The Biennale of Sydney presents the most dynamic contemporary art from around the globe in venues across Sydney with exhibitions that ignite and surprise people, sparking dialogue, cultivating connections and inspiring action through meaningful, shared arts experiences.
Announced today in Little Bay, NSW, on the land of the Bidjigal and Gadigal Clans, the 22nd iteration, titled NIRIN and under the artistic direction of Brook Andrew, will include artworks by ninety-eight artists, creatives and collectives to be showcased across six sites: Art Gallery of NSW, Artspace, Campbelltown Arts Centre, Cockatoo Island, Museum of Contemporary Art Australia and the National Art School in 2020. All in all, an expansive exhibition of contemporary art that connects local communities and global networks.
‘The urgent states of our contemporary lives are laden with unresolved past anxieties and hidden layers of the supernatural,’ said Andrew. ‘NIRIN is about to expose this, demonstrating that artists and creatives have the power to resolve, heal, dismember and imagine futures of transformation for re-setting the world.
‘Sovereignty is at the centre of these actions, and it shines a light on environments in shadow. I hope that NIRIN (edge) gathers life forces of integrity to push through often impenetrable confusion.’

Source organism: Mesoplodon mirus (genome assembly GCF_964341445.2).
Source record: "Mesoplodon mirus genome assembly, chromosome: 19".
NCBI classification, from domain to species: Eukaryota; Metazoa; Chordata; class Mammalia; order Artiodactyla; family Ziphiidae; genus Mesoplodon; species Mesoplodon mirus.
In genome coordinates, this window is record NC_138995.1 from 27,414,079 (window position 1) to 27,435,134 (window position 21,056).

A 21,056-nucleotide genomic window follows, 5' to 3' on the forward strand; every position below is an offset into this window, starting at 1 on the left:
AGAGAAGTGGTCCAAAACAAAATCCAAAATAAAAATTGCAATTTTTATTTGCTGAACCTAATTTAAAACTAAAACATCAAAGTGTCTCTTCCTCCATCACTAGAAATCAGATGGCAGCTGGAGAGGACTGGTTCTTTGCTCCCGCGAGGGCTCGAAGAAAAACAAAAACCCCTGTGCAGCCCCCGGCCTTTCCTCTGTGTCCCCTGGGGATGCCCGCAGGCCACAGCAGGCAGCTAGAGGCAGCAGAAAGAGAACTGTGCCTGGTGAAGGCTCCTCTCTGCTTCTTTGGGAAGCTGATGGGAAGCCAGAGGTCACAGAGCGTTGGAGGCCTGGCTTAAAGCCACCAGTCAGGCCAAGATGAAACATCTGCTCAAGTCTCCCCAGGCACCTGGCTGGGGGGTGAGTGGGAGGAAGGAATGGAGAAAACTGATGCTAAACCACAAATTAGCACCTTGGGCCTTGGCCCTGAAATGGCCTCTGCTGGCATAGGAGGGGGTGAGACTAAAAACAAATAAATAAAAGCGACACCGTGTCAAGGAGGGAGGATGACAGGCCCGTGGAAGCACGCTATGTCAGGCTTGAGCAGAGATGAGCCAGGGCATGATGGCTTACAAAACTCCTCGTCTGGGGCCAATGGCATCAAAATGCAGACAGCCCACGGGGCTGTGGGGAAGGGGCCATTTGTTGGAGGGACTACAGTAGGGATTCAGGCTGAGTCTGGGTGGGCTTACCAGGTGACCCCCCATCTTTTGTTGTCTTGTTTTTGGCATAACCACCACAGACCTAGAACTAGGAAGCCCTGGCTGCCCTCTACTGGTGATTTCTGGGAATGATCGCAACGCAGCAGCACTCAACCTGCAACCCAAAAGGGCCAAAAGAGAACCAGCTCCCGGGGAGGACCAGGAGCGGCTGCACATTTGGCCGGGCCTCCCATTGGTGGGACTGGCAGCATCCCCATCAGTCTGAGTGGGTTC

The full list of participants was announced today in Little Bay, NSW, on the land of the Bidjigal and Gadigal Clans, along with an extensive program called NIRIN WIR spanning from the Blue Mountains to La Perouse.
NIRIN, meaning edge, and WIR, meaning sky, is a phrase from Andrew’s mother’s Nation, the Wiradjuri people of central western New South Wales. The program focuses on Sydney as an expansive, global city comprised of vibrant, complex villages, and is a major partnership with the Powerhouse Museum, and a series of activations and creative partnerships with Blacktown Native Institution, Parramatta Female Factory, Bankstown Poetry Slam, 4ESydney HipHop Festival, City of Sydney Libraries, Randwick City Council, tertiary institutions around the country, grassroots organisations and more.
Grounded in connecting communities, the Biennale is also launching a learning program called OUR PATH, uniting an international network of artists and thinkers with Australian children and young people. The program offers a global context to local concerns, celebrating the valuable wisdom that exists in all communities.
‘Each visit to NIRIN will be a new and different experience,’ said Barbara Moore, Chief Executive Officer, Biennale of Sydney.
‘In the year of the 250th anniversary of Captain Cook’s landing, art is an essential catalyst for change. Through art, conversations and collaborative interventions, the Biennale will bring together people from across the city, state, country and the world in a safe place to discuss issues that matter.’
The 22nd Biennale of Sydney (2020): NIRIN opens on Saturday 14 March and runs until Monday 8 June 2020.